Air Injection System Control Solenoid Replacement Cost

Know what price you should pay to get your vehicle fixed.

The average cost for an air injection system control solenoid replacement is between $299 and $315. Labor costs are estimated between $47 and $61 while parts are priced between $252 and $254. Estimate does not include taxes and fees.
Note about price: The cost of this service or repair can vary by location, your vehicle's make and model, and even your engine type. Related repairs may also be needed. Talk with a RepairPal Certified shop to learn which repairs might be right for you.

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What is an Air Injection System Control Solenoid?

A control solenoid will either allow or disallow electrical power, air or fluid from moving between connected cavities or wires. In this case, the air injection system control solenoid allows or disallows air from moving between the air injection pump and the exhaust manifold. The purpose is to prevent excess clean air from moving into the exhaust during lean conditions, and allowing clean air to move into the exhaust manifold during rich running conditions.

How do Air Injection System Control Solenoids work?

When this solenoid is acted upon by engine vacuum or computer control, depending on the year make and model of the vehicle, it causes the air injection system control valve to open. This allows pressurized clean air from the air injection pump to pass through the control valve and into the exhaust manifold. When the solenoid is actuated in the other direction or released, the control valve will close, preventing the injection of clean air into the exhaust system. This allows optimum performance of the vehicle emission control system, especially the catalytic converter.

What are the symptoms of a bad Air Injection System Control Solenoid?

If the control valve for the air injection system fails to open or close, the oxygen sensors will detect a lean condition when the valve is open and a rich condition when the valve is closed. This is because the oxygen sensors are expecting less or more clean air to be injected when the engine control module commands the solenoid open. At the very least, the check engine light will illuminate, and codes will be stored for the air injection system, catalytic converter, oxygen sensors, mass air flow sensor, or manifold absolute pressure sensor. The vehicle may also hesitate during acceleration, misfire, or even stall under some conditions. Rough idling and acceleration are also typical if the valve is fully open at all times.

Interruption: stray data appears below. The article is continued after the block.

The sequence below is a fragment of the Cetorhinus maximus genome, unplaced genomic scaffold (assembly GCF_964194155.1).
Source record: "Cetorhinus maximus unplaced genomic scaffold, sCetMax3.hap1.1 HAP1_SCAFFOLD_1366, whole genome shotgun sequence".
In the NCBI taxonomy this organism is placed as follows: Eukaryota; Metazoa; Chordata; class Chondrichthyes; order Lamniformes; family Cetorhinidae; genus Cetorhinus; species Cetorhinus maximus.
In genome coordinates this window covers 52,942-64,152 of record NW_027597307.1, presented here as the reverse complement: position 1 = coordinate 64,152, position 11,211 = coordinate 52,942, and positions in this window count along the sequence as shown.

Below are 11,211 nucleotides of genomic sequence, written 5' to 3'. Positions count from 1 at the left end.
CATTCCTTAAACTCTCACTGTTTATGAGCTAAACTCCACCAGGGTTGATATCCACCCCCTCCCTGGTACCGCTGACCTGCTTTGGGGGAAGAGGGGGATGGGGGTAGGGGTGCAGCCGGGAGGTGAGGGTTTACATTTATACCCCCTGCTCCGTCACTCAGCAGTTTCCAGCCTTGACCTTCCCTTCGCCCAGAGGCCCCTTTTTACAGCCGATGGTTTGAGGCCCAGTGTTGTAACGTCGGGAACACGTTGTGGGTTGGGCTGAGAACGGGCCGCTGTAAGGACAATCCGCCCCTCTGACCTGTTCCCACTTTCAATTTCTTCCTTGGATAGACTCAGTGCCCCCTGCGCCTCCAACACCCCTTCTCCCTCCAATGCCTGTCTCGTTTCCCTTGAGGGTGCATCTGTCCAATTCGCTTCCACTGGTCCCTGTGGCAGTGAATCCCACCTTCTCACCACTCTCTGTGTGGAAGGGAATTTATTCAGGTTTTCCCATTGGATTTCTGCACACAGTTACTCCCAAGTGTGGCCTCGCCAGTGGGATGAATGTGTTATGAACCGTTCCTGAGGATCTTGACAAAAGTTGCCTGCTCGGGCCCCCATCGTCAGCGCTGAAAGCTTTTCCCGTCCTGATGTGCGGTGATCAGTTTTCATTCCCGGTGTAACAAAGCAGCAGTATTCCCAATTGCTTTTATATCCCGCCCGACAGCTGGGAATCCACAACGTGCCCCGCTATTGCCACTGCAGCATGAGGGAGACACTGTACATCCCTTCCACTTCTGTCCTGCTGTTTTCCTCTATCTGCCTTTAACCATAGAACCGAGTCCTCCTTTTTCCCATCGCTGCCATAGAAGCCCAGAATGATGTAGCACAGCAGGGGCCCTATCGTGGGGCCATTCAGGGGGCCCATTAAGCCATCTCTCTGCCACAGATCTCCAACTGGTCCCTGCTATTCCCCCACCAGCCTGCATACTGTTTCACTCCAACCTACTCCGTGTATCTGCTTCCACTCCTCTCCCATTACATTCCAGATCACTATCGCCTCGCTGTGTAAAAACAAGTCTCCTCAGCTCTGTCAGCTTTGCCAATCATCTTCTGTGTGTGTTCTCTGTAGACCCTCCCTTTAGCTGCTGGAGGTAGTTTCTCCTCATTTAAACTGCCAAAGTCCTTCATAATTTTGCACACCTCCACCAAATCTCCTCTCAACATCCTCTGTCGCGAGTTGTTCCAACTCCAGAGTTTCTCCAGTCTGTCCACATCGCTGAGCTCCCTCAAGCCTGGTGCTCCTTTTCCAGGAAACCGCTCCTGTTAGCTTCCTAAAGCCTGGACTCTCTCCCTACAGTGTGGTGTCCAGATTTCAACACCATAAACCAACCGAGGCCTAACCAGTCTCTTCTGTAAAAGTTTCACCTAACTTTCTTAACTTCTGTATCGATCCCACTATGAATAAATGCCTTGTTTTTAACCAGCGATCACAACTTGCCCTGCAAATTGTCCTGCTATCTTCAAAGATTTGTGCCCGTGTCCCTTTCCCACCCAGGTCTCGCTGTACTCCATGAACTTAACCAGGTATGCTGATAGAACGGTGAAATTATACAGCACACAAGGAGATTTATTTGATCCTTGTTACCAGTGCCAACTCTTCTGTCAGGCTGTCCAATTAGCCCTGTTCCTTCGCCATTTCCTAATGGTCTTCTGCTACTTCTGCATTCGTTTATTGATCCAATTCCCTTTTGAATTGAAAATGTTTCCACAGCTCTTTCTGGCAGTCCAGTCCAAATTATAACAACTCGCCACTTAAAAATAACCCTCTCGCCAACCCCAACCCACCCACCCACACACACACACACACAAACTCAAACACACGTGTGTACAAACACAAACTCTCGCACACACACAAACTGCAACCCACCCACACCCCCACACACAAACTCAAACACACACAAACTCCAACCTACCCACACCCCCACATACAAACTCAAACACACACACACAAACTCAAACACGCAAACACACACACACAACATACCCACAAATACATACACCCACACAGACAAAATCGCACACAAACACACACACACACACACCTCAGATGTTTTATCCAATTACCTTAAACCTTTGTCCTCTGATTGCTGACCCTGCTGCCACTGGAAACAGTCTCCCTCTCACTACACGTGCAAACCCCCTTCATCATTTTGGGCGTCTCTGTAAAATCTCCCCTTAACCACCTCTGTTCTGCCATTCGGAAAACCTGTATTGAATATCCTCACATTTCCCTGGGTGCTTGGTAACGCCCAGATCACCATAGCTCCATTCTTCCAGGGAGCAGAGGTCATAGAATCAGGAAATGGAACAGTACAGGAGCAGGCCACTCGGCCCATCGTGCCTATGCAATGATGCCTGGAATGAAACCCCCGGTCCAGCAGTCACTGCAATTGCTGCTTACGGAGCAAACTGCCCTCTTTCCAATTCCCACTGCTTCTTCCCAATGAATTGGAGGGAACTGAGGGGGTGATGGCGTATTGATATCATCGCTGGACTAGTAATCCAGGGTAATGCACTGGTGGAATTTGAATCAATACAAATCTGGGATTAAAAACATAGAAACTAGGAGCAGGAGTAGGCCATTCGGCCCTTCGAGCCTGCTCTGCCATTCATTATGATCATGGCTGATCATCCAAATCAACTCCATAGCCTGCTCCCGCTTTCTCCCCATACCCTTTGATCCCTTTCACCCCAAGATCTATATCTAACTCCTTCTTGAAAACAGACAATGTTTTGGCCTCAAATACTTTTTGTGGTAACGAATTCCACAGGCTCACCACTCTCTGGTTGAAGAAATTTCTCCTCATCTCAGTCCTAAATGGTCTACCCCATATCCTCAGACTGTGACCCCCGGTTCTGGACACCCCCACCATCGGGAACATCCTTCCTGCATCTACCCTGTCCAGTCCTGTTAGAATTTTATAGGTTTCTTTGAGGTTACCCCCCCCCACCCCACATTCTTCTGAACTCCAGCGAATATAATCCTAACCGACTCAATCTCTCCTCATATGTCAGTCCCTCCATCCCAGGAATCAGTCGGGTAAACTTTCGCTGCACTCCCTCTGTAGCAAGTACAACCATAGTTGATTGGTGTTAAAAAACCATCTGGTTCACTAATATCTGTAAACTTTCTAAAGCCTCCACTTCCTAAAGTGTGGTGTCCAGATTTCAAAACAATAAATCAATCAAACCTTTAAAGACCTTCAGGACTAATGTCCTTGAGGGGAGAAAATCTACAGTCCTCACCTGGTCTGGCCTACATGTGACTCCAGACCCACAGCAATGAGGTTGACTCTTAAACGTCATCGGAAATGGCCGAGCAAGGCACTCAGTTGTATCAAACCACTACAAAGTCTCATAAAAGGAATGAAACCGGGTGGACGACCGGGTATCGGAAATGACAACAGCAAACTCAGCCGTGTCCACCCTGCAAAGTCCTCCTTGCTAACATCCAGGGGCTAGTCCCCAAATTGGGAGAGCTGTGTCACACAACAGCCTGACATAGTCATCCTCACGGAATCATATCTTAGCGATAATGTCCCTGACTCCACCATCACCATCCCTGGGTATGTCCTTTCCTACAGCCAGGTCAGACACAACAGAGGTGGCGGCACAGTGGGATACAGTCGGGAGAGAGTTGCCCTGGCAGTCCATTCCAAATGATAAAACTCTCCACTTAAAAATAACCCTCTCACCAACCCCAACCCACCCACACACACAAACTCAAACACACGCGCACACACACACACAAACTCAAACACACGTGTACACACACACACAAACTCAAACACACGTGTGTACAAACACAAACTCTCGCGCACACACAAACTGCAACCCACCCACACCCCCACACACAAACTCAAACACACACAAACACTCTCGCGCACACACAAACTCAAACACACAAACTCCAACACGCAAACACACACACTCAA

Can I drive with a bad Air Injection System Control Solenoid?

Since this error can result in the ECM operating in a closed loop with the oxygen sensors, the air to fuel ratio for the engine may become excessively rich or excessively lean. At the very best, this will result in additional fuel consumption, but lean conditions are hazardous to engine components due to excessive heat. This should be addressed right away to prevent adverse effects and collateral damage to the catalytic converter, exhaust manifold, and engine cylinder head valves.

How often do Air Injection System Control Solenoids need replacement?

The air injection system is typically trouble free, however, when issues do arise from these systems it seems to occur between the 80,000 and 120,000 mile mark. This is no guarantee, and most vehicles will never have an issue with this system due to its lack of complexity and design to operate near high heat.

How are Air Injection System Control Solenoid issues diagnosed?

Diagnosing the control solenoid for the air injection system varies by make and model, but generally the technician will attempt to actuate the solenoid with vacuum or through the engine control module via a diagnostic scan tool. If the solenoid fails to actuate in either direction, the solenoid will be replaced.

How are Air Injection System Control Solenoids replaced?

Most times the air injection system control solenoid will be mounted at the pump or directly on the control valve between the pump and the manifold. This means replacement may involve removing a portion of the metal line, the control valve, or an individual component located adjacent to the system. In any case, replacing the solenoid is a matter of disconnecting, removing fasteners of some type, and reinstalling the new solenoid. Some manufacturers may require that the solenoid is learned by the ECM before operation of the vehicle.

RepairPal Recommendations for Air Injection System Control Solenoid issues

Since the air injection system uses rubber press-fit hoses and other components subject to deterioration, any time the system is serviced it is advised to perform a complete inspection of the secondary air system. This includes inspecting for exhaust leaks where the air injection system connects to the exhaust manifold or exhaust pipe.

What to look out for when dealing with Air Injection System Control Solenoid issues

Portions of this system become extremely hot to the touch as they are directly connected the the exhaust system. Any time this system is service, ensure that the engine has had adequate time to cool. Laser thermometers are advised to locate high temperature areas prior to servicing the system.

Can I replace the Air Injection System Control Solenoid myself?

Replacing the air injection idle solenoid can either be very simple, or very difficult. Many vehicles will actuate the air injection control valve with vacuum, and many others will actuate the air injection control valve via a computerized electronic circuit. This means diagnostics of the valve will differ by vehicle, and may be more difficult or intricate than expected. Vacuum type solenoids are the only type recommended for replacement and diagnostics by the untrained DIY mechanic.

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